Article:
Java9 Features – Part 4 | Safevarargs

Safevarargs and @Deprecated are living under the shadows of Jshell, Interface Enhancement, Collections, but they prove to be useful at times.

1) Safevarargs

Until Java 8, @SafeVarargs could only be applied to static methods, final methods and constructors. None of them can be overridden.

This list was missing one more candidate that could also not be overridden and that was a private method. And Java 9 has made it possible to add @SafeVarargs to the private method.

Here is a valid example in Java 9 but in Java 8 it throws compile error @SafeVarargs annotation cannot be applied to non-final instance method iAmSafeVaragrsMethod

 @SafeVarargs
      private void iAmSafeVaragrsMethod(String... varargs)
      {
         for (String each: varagrgs) {
            System.out.println(each);
         }
      }





ALSO READ :- Java9 Features Part 2 | Collections | JavaDocs
ALSO READ :- Java9 Features Part 3 | Multi Release Jar Feature


Why @ Safevarargs is required?

Scenario I – Prior to Java 7, usage of code without @SafeVarargs

public class Class6{

public static void main(String[] args) {
java6();
}

private static void java6() {
List< Integer > listOfIntegers = new ArrayList< >();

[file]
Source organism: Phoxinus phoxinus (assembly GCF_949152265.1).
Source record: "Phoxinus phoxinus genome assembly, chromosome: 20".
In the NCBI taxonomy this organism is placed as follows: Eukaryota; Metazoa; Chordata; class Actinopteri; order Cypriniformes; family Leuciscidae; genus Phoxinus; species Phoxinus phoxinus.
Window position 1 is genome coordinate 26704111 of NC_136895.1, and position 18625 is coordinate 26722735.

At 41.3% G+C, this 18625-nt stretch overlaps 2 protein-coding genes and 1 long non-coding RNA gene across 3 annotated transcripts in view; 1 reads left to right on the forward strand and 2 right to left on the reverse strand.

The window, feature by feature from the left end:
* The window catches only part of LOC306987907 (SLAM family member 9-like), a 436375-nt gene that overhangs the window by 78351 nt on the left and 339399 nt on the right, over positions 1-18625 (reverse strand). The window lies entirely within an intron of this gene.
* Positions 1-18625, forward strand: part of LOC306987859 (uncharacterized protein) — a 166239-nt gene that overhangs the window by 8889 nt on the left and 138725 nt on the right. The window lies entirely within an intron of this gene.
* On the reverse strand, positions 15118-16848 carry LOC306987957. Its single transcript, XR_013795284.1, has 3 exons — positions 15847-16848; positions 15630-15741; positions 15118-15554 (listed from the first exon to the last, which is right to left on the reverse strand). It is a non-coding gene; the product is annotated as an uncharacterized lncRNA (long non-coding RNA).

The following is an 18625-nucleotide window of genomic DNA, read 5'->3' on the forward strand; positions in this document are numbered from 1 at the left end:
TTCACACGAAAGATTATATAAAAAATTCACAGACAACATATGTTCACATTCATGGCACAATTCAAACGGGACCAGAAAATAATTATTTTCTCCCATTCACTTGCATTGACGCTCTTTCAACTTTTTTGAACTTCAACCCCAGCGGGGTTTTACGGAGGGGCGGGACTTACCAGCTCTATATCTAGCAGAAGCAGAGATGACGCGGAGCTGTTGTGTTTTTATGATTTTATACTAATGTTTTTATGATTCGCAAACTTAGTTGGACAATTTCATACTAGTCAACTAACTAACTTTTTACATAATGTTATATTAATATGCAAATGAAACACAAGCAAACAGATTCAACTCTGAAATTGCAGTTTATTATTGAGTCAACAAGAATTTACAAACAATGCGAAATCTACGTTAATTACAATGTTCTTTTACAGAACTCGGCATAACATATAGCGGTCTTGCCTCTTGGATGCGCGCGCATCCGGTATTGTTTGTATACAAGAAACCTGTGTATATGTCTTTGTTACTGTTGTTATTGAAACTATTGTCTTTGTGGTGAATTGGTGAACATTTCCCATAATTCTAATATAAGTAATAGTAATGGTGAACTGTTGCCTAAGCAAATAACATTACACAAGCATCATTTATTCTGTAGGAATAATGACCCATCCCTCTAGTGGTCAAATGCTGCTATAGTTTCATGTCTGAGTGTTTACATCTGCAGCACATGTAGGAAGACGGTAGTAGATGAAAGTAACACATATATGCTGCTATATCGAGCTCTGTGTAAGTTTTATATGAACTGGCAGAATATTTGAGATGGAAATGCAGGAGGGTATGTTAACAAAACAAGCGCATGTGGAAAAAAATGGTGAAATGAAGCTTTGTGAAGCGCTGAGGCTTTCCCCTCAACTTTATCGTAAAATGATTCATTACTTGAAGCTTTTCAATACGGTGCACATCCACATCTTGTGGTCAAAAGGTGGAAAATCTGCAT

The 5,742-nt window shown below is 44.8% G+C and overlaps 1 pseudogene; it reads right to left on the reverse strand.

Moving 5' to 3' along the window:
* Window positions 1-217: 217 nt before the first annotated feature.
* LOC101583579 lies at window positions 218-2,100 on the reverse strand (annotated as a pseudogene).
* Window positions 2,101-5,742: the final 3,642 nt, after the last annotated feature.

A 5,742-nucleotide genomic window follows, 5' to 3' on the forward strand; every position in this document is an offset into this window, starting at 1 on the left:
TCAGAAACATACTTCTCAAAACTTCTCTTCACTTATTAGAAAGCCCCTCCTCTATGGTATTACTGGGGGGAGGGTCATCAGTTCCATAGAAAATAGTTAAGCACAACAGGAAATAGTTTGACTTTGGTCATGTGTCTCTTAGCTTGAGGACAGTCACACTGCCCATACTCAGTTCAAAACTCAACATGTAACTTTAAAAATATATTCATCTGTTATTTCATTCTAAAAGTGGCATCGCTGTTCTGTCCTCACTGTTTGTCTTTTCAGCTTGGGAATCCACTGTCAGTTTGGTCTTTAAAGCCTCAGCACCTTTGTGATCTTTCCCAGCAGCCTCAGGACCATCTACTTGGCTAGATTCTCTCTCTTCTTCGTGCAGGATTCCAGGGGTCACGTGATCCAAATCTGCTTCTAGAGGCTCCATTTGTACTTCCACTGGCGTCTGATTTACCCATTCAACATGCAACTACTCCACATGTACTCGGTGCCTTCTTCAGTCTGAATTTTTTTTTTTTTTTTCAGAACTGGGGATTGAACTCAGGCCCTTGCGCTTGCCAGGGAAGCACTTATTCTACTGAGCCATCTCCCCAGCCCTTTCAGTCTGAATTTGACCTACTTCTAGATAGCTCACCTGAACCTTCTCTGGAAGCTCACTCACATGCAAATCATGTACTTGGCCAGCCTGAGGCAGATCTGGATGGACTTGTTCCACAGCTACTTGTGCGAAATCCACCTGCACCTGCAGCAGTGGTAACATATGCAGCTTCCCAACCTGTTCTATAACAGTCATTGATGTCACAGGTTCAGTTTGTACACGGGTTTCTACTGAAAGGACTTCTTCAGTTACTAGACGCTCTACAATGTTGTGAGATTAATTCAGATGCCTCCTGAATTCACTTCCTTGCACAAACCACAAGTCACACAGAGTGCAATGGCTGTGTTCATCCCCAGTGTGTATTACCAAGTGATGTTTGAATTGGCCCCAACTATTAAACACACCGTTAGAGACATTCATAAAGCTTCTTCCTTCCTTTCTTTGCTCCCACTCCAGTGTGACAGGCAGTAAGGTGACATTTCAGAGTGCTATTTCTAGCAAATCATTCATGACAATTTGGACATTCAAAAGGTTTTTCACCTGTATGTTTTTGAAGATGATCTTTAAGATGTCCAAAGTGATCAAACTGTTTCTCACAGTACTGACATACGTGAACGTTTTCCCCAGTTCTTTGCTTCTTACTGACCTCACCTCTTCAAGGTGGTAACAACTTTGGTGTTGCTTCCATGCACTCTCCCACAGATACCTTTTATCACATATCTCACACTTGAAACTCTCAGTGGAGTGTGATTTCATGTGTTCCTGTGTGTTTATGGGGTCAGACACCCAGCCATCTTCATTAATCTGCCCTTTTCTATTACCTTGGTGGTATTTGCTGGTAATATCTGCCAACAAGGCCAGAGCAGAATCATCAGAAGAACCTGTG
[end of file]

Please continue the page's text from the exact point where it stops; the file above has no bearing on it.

listOfIntegers.add(1);
listOfIntegers.add(2);
listOfIntegers.add(3);
listOfIntegers.add(4);

display(listOfIntegers);
}

// Throws a warning for Type safety: 
//Potential heap pollution via varargs parameter lists
private static < T > void display(T... lists) {
for(T element : lists) {
System.out.println(element);
}
}
}

 

Scenario II – After Java 7, usage of code with @SafeVarargs

public class A{

public static void main(String[] args) {
java7();
}

private static void java7() {

List< Integer > listOfIntegers = new ArrayList< >();
listOfIntegers.add(1);
listOfIntegers.add(2);
listOfIntegers.add(3);
listOfIntegers.add(4);

display(listOfIntegers);
}

// With usage of @SafeVarargs the Type Safety warning has been supressed
@SafeVarargs
private static < T > void displaywithSafeVarargs(T... lists) {
for(T element : lists) {
System.out.println(element);
}
}
}

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